Federal Budget 2019-20: New initiatives for horticultural sector
Australia’s horticultural production is valued at over $12.0 billion and employs 50,000 rural and regional Australians. Horticulture exports were valued at over $2.2 billion in 2016-17.
See below the new initiatives that were announced in the Federal Budget 2019-20. It is good to see the horticultural sector receiving some overdue attention by the Federal Government.
Enhancing Australia’s Agricultural Trade
The Government will invest $29.4 million over four years, commencing in 2019-20, in a further package of measures that will continue to strengthen Australia’s agricultural export trade.
The package comprises:
• $11.4 million over four years to support the further development of an internationally competitive and profitable horticulture sector by continuing work on horticulture market access and improving access to plant genetics and propagative material for Australian growers to promote competitiveness and sustainability;
• $6.8 million to continue the Agricultural Trade and Market Access Cooperation (ATMAC) program from the Agricultural Competitiveness White Paper for a further four years from 2019-20. ATMAC has successfully funded industry for cooperation projects that break down technical barriers to trade for exports;
• $6.1 million to extend the Package Assisting Small Exporters to 2020 to assist eligible small exporters to improve their market access. This funding builds on the Government’s 2013 election commitment that provided $15.0 million over four years for projects to improve market access for small exporters.
• $5.1 million over four years to work with industry and importing countries to minimise the impact of non-tariff measures (NTMs) that can act as a barrier to achieving market access into some high-value export markets. The measure will also deliver up to 11 sector-specific reports to identify and prioritise NTMs that restrict market access or form barriers to the export trade.
Australia’s Indo-Pacific Engagement—Enhanced Engagement in Asia
The Government is investing $9.5 million over four years, starting in 2019-20, to strengthen cooperation between Australia and China on agricultural trade and food safety regulation. This work will support Australian farmers and deepen Australia’s long-term engagement with our largest market for agricultural, food, fisheries and forestry exports.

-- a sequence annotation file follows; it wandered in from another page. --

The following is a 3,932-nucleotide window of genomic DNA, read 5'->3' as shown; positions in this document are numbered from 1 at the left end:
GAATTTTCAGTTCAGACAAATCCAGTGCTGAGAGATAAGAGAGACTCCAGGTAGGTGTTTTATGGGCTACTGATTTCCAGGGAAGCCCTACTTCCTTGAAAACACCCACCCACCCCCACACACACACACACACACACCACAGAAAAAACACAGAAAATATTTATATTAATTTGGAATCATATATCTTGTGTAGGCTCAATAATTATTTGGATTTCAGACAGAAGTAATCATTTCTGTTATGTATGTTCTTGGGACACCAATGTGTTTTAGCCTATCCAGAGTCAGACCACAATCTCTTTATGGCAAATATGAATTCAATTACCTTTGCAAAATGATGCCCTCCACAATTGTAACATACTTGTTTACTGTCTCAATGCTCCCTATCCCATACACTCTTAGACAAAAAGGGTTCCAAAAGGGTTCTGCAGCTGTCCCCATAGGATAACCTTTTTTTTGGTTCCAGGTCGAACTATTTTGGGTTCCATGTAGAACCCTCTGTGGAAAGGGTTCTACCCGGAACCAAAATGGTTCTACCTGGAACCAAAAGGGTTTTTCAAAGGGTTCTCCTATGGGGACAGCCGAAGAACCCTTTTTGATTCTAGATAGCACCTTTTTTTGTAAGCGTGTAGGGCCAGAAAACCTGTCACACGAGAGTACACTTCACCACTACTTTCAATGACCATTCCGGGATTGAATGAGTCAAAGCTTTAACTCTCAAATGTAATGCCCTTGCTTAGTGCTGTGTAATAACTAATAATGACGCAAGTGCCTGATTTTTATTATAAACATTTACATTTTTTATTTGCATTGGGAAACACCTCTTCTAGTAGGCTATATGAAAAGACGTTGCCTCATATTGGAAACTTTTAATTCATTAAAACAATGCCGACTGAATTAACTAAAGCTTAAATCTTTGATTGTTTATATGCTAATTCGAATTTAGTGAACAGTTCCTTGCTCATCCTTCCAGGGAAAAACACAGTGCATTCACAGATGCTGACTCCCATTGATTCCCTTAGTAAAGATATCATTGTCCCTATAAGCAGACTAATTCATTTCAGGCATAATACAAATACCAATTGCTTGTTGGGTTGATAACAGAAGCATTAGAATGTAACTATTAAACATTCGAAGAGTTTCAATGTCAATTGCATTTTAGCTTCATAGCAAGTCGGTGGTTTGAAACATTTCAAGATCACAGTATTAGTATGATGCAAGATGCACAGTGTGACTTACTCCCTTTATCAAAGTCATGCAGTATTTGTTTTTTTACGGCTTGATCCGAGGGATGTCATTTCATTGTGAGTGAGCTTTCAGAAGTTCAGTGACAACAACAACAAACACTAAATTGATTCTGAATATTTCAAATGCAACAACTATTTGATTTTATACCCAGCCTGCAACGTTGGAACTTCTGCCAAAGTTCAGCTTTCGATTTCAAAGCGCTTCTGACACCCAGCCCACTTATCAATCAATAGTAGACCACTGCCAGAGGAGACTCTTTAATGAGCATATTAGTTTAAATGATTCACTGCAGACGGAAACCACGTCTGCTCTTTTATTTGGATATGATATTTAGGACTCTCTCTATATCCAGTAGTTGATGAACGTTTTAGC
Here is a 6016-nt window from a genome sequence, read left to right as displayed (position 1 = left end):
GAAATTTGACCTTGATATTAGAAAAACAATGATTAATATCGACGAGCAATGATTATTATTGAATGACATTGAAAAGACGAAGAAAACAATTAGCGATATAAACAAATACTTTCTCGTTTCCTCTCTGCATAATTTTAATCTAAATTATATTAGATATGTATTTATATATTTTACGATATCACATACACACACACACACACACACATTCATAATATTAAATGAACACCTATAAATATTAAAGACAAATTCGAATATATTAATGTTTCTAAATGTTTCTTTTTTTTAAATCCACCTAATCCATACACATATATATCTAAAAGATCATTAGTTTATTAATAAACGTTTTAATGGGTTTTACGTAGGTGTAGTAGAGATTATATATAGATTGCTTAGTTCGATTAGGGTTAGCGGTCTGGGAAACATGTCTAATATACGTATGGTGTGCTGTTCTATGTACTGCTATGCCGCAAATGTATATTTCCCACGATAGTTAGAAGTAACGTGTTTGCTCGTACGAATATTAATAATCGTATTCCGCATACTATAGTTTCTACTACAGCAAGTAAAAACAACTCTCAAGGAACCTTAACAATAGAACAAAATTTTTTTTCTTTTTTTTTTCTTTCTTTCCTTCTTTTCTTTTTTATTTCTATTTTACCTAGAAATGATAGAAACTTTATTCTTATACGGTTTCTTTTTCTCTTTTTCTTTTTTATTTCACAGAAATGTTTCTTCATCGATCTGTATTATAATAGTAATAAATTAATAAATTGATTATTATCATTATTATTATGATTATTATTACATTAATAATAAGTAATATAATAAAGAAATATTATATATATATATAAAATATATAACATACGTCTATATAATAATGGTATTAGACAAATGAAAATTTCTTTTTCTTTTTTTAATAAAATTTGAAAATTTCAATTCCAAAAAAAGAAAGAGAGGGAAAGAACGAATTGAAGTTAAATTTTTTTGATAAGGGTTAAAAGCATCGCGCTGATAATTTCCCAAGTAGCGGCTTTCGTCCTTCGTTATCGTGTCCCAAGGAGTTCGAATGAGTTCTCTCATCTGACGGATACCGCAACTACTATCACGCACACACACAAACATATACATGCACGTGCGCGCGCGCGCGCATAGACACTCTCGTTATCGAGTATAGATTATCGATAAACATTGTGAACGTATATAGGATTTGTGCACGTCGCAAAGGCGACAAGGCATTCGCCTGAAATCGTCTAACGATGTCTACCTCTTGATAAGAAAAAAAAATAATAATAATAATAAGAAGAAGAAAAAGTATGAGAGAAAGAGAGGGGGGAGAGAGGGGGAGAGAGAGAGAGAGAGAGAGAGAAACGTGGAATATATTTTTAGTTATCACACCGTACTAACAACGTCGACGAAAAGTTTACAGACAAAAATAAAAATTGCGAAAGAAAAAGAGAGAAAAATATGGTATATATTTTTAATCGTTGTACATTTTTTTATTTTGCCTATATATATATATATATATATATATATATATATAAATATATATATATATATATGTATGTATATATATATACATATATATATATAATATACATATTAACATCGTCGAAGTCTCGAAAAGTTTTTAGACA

This program is part of a broader package of initiatives, led by the Foreign Affairs and Trade portfolio, to strengthen Australia’s economic and cultural engagement in the Indo-Pacific region, including with China.
National Agricultural Workforce Strategy
The Government will invest $1.9 million over four years, beginning in 2019-20, to develop a National Agricultural Workforce Strategy.
National Leadership for Agricultural Innovation
The Government is committing $2.9 million over three years, starting in 2019-20, to establish an advisory panel to drive national leadership of agricultural innovation and to better promote transformational, cross-commodity research and development to boost productivity and support long-term jobs in the agriculture sector.
However, it is not all good news.
Horticultural importers will likely be further impacted by poor and worsening levels of services for imports as the budget announces a 5 % reduction in average staffing levels.
The Department of Agriculture and Water Resources are set to collect over $399 Million in 2019-20 (up to $415 Million in 2022-23) for the provision of quarantine, inspection and certification services for passengers, cargo, mail, animals, plants, and animal or plant products arriving in Australia; and agricultural products exported from Australia. Despite significant increases in the volume, complexity and biosecurity risk of inbound trade the Federal Budget has made not provision for an expansion of the workforce (staff available for this task).
Demand for import inspections on-shore for fresh produce are set to increase 5-fold with the removal of the offshore preclearance inspection program, and limitations of DAWRs service delivery will be further compounded by the increased workload presented by the expansion of BMSB seasonal measures that will increase the surveillance task by approximately 15% in 2019-20.
As the unwilling provider of vital trade services, DAWR believe that IT solutions will be the solution to all of their problems and have announced significant further investments in this area. This is of little direct benefit to those who remain on the phone day in, day out trying to secure inspections for imported produce.
AHEIA continues to work with our major trading partners to advocate for the restoration of the offshore preclearance programme.
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